Elizabeth Warren has another new idea, which, like so many of her proposals, is actually an old idea. It is the idea that your freedom of expression is a threat to the public good. It is so grave a threat, in fact, that she’s inclined to criminalize the forms of expression she finds distasteful.

The Massachusetts senator’s assaults on the American social compact often come wrapped in the American flag and couched in terms that project sincere concern for the dignity and rights of every citizen. Not this time. As her presidential bid appears to be stalling, Warren has abandoned caution and framed her latest proposal in explicitly partisan terms. “Disinformation and online foreign interference erode our democracy, and Donald Trump has invited both,” the Senator tweeted. “Anyone who seeks to challenge and defeat Donald Trump in the 2020 election must be fully prepared to take this on…”

“I will push for new laws that impose tough civil and criminal penalties for knowingly disseminating this kind of information, which has the explicit purpose of undermining the basic right to vote,” read the press release announcing Warren’s intentions. Those Americans who had their “right to vote” encroached upon by bad Facebook posts are, the senator adds, “chiefly Black voters.” Warren does not provide any substantive evidence to support the idea that disinformation on social media has or even can “depress voter turnout.” Nor does she explain how such activities violate essential American rights. Indeed, depressing otherwise enthusiastic voting demographics is a pretty standard campaign tactic.

The senator has inadvertently exposed the extent to which Democratic politicians and their allies have confused any distinction between voter suppression and a simple lack of enthusiasm for their candidates among the party’s core supporters. By saying the quiet part out loud, Warren has also revealed that Democratic objections to the Supreme Court’s 2010 decision that rejected the criminalization of a movie critical of Hillary Clinton were not rooted in a suspicion of money in politics (if the Democrats’ “dark money” haul in 2018 or Mike Bloomberg’s presidential campaign hadn’t already confirmed your suspicions).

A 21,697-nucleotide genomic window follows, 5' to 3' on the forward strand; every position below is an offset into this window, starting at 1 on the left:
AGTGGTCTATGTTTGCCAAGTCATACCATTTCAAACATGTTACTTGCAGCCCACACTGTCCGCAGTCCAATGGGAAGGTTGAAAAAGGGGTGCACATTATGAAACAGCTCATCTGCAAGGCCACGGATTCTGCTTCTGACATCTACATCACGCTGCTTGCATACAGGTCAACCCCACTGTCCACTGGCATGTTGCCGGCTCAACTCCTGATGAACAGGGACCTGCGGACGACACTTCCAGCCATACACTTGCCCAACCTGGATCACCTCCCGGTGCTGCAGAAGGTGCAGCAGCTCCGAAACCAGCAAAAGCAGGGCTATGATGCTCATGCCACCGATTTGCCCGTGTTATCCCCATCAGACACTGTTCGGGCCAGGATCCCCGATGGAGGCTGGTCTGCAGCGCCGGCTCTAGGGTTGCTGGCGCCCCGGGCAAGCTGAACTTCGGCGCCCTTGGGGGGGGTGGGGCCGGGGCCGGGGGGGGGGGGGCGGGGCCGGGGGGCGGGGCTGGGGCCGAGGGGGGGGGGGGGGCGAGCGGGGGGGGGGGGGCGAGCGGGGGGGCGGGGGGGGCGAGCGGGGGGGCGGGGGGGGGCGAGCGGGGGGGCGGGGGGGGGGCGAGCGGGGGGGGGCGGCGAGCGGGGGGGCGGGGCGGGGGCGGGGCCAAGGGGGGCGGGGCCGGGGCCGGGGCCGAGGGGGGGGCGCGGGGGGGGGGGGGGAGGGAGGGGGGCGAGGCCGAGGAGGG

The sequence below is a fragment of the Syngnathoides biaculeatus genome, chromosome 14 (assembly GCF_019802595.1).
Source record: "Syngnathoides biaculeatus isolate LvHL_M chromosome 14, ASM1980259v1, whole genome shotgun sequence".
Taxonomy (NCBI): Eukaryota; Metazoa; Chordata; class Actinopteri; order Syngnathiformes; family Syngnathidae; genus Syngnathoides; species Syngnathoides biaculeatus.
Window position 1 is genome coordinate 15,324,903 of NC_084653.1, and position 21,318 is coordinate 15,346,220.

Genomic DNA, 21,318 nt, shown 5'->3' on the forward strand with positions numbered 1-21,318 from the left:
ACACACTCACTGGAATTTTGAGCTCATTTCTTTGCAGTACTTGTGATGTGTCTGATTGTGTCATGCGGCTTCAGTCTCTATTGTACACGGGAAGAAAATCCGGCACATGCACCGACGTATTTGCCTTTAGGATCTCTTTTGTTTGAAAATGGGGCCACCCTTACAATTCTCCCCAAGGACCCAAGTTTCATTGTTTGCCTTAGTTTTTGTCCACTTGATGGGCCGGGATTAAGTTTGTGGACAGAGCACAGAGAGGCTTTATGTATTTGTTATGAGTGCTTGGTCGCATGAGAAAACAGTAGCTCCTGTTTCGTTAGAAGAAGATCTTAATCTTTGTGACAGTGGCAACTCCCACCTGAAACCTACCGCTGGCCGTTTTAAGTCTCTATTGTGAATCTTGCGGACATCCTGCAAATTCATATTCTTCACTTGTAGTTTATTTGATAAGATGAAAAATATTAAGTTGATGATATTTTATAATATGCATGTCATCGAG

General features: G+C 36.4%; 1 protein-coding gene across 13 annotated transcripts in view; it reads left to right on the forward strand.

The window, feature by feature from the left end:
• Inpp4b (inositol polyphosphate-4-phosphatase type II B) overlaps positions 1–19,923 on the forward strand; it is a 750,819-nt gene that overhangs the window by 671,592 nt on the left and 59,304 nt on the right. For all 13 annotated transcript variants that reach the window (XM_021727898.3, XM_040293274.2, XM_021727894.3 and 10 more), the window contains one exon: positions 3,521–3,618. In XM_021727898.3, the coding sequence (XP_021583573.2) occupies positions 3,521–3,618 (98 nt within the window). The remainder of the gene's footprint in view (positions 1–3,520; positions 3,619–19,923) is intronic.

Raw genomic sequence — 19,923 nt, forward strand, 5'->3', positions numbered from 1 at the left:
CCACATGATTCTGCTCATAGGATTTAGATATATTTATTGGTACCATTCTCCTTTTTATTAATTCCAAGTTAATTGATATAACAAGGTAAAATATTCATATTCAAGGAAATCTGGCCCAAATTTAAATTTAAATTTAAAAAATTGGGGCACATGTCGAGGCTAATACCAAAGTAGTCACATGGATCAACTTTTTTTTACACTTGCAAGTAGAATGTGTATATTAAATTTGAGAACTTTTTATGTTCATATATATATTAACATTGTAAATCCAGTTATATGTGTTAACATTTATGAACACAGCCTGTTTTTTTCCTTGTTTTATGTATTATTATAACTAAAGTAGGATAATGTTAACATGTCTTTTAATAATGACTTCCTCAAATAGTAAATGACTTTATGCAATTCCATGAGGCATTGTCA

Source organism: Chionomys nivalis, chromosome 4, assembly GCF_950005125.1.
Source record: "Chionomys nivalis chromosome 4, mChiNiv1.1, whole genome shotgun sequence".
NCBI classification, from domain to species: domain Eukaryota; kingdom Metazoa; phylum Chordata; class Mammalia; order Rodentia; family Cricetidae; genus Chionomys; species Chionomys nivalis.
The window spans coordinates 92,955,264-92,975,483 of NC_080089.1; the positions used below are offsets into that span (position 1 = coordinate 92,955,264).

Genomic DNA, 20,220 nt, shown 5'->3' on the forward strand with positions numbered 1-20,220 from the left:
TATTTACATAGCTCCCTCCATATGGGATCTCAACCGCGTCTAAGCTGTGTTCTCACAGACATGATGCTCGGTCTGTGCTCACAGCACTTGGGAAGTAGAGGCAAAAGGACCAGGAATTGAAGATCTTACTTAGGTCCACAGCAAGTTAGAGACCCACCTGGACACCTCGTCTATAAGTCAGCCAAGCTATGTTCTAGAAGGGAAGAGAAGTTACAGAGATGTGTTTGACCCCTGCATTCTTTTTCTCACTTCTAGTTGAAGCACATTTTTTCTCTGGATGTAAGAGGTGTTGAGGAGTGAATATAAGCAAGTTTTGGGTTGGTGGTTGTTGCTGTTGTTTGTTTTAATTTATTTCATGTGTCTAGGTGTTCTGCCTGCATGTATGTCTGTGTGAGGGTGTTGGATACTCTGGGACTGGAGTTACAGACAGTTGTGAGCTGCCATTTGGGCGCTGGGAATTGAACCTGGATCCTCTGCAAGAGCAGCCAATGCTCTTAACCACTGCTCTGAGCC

The criminalization of speech she doesn’t trust you to contextualize responsibly isn’t the only Warren plan that conflicts with the nation’s founding charter. Warren’s vaunted “wealth tax” is equally offensive to civic-minded Americans possessed of a passing familiarity with the Constitution. The senator has never acknowledged the objections of informed observers to her proposal. Those observers note that the expropriation of wealth likely violates both Article I’s prohibition on direct taxes and the 16th Amendment, which has been affirmed in subsequent court rulings as a tax on transfers of wealth, not the requisition of property just because it exists.

But the illegality of these plans is less revealing than the motives behind them. What would Warren’s wealth tax achieve? According to the bipartisan Tax Foundation, it would raise some new revenue—revenue Warren has already dedicated in its entirety to her plans to universalize child care and forgive some student loan debt—though no one is sure how much because those with property would evade the tax or leave the country entirely (an outcome Warren’s plan envisions). Those disappointing results should not come as a surprise; this was the experience of most European countries that phased out their wealth taxes. Moreover, the unintended consequences of this policy would be to substantially depress economic growth and replace domestic millionaires and billionaires with foreign interests as the primary owners of capital. These downsides clearly outweigh the benefits.

What’s the value of childcare and an affordable advanced degree if you cannot find employment? We are left to conclude that the confiscation of property from America’s suspect castes is the value proposition. Similarly, what is the point of muzzling citizens on social media? It is not to mitigate the grave threat Instagram poses to democracy. It is, as Warren admits, to impose “transparency” on the propriety algorithms used by certain private firms the senator resents. It is to compel social media networks to police speech, and, when they fail to perform that role to the senator’s satisfaction, as they inevitably will, to assume that responsibility for herself.

These and other proposals advanced by the “policy candidate” reveal a disturbing impulse to impose a particular value system on the country from the top-down, backed by the threat of government coercion or force. It is nothing less than an authoritarian inclination. Fortunately, though, the Constitution remains an immovable bulwark in the way of Warren’s ambitions. If the polls are right, so, too, are Democratic voters.

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